The state trying to turn Obamacare into Trumpcare: Oklahoma actually has two paths for expanding the safety net program. Voters could later this year decide to go for a straight expansion. Or under Republican Gov. Kevin Stitt’s preferred route, Oklahoma could become the first state to try and take up the Trump administration’s new offer of a block grant, part of a major conservative revamping of the program that’s been a high priority of this White House. [Politico] OK Policy has put together the website so residents can learn more about the proposal, as well as have their voices heard about the governor’s proposal during the 30-day comment period.

COVID-19 coverage: So many storylines worth following: As you start your Monday, NonDoc blown the dust off the old “filter” to highlight a few components of COVID-19 coverage. This global story is moving quickly, so here are a few things worth following. [NonDoc]

Capitol Insider: State government adapts to COVID-19: As the first person at the State Capitol tests positive for COVID-19, state officials and agencies change their workflow to keep government open. KGOU’s Dick Pryor and eCapitol’s Shawn Ashley discuss a momentous week at the Capitol. [KGOU]

Oklahoma lawmakers won’t return to Capitol next week amid virus spread: Lawmakers will not return next week to the Capitol in an effort to reduce the risk of spreading COVID-19, officials said Friday. Lawmakers must craft a fiscal year 2021 state budget by the last Friday in May. The effort appeared daunting as the revenue picture was changing due to dropping oil prices, reduced tax revenue and increasing unemployment as restaurants and other businesses closed to hamper the spread of COVID-19. [Tulsa World]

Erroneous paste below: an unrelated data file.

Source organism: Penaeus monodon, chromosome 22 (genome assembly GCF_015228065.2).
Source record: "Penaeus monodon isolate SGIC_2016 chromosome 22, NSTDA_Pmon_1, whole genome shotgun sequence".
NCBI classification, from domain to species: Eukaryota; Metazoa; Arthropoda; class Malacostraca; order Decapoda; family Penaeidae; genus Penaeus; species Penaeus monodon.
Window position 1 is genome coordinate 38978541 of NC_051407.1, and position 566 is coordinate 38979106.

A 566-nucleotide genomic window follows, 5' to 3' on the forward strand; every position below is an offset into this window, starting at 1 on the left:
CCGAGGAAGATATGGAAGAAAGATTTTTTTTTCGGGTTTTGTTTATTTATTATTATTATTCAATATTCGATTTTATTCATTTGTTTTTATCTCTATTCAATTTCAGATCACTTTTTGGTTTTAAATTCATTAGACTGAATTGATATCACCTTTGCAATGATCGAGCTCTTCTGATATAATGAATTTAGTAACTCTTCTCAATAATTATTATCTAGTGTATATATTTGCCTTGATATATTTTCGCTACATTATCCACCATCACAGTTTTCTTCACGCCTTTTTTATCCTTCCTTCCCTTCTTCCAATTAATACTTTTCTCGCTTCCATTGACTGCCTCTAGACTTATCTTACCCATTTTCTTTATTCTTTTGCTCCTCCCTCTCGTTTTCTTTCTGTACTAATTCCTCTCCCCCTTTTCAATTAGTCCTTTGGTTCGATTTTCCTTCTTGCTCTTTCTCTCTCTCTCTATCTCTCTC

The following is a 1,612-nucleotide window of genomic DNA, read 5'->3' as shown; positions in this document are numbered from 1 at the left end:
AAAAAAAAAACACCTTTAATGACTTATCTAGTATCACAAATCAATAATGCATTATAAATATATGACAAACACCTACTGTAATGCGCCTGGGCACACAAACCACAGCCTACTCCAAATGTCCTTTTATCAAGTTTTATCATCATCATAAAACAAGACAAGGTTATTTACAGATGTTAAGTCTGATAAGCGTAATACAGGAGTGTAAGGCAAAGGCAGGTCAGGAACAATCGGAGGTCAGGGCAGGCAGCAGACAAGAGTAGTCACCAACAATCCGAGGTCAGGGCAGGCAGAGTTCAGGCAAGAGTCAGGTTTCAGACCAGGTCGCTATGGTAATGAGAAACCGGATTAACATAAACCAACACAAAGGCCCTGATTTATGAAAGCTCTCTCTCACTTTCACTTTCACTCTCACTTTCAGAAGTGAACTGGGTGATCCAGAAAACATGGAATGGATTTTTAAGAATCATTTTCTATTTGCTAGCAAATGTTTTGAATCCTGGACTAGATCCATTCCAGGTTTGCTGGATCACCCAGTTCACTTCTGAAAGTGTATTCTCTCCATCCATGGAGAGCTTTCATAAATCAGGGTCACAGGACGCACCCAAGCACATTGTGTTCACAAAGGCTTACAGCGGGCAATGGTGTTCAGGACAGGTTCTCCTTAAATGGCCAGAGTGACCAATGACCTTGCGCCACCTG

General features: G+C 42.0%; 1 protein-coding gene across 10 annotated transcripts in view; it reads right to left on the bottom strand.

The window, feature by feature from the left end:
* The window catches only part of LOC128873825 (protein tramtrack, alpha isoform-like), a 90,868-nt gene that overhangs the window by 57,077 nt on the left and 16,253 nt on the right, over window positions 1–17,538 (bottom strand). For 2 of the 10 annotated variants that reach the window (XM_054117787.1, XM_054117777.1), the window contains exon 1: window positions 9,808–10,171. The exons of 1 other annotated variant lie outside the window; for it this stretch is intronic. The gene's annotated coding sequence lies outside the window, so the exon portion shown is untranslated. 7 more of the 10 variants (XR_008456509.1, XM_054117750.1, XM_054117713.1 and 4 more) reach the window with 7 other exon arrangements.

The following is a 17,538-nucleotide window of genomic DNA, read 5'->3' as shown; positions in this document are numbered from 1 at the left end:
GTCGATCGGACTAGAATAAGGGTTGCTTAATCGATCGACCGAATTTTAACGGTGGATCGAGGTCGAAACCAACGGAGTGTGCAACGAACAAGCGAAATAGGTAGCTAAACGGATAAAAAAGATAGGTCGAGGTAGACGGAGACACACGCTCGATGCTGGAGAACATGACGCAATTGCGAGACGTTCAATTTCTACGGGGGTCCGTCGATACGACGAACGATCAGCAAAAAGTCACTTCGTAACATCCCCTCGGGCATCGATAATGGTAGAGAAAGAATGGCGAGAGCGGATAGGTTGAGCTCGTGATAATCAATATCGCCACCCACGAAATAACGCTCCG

Oklahoma Tax Commission extends Oklahoma income tax filing date to match federal extention until July 15: Oklahomans now have until July 15 to file and pay their state income taxes as well as their federal taxes. In response to Treasury Secretary Steven T. Mnuchin’s announcement Friday that the federal income tax filing date has been pushed back from April 15 to July 15, the Oklahoma Tax Commission is extending the 2019 Oklahoma income tax return due date from April 15 to July 15. [Tulsa World]

Candidates vying for state offices encouraged to submit filing documents via mail in wake of COVID-19 threat: Oklahoma State Election Board Secretary Paul Ziriax is encouraging those filing for state offices to do so via delivery service or mail in reaction to the COVID-19 outbreak. [Tulsa World]

Oklahoma prison system stops accepting newly sentenced prisoners amid pandemic: In a bid to stop the spread of COVID-19, the Oklahoma prison system has locked its doors to newly sentenced prisoners from county jails from around the state. Depending on how long the crisis lasts, it could cause a logjam at Oklahoma’s two largest county jails in Oklahoma City and Tulsa. [The Frontier]

‘It’s terrible’: Health care providers struggle to secure protective equipment: OU Medical Center in Oklahoma City is reusing face masks and triage gowns. A doctor who owns a clinic in a rural Oklahoma town is completely out of masks for symptomatic patients and is making her own hand sanitizer. Medical providers are taking to social media, pleading for construction workers, painters and welders to donate supplies. [The Frontier]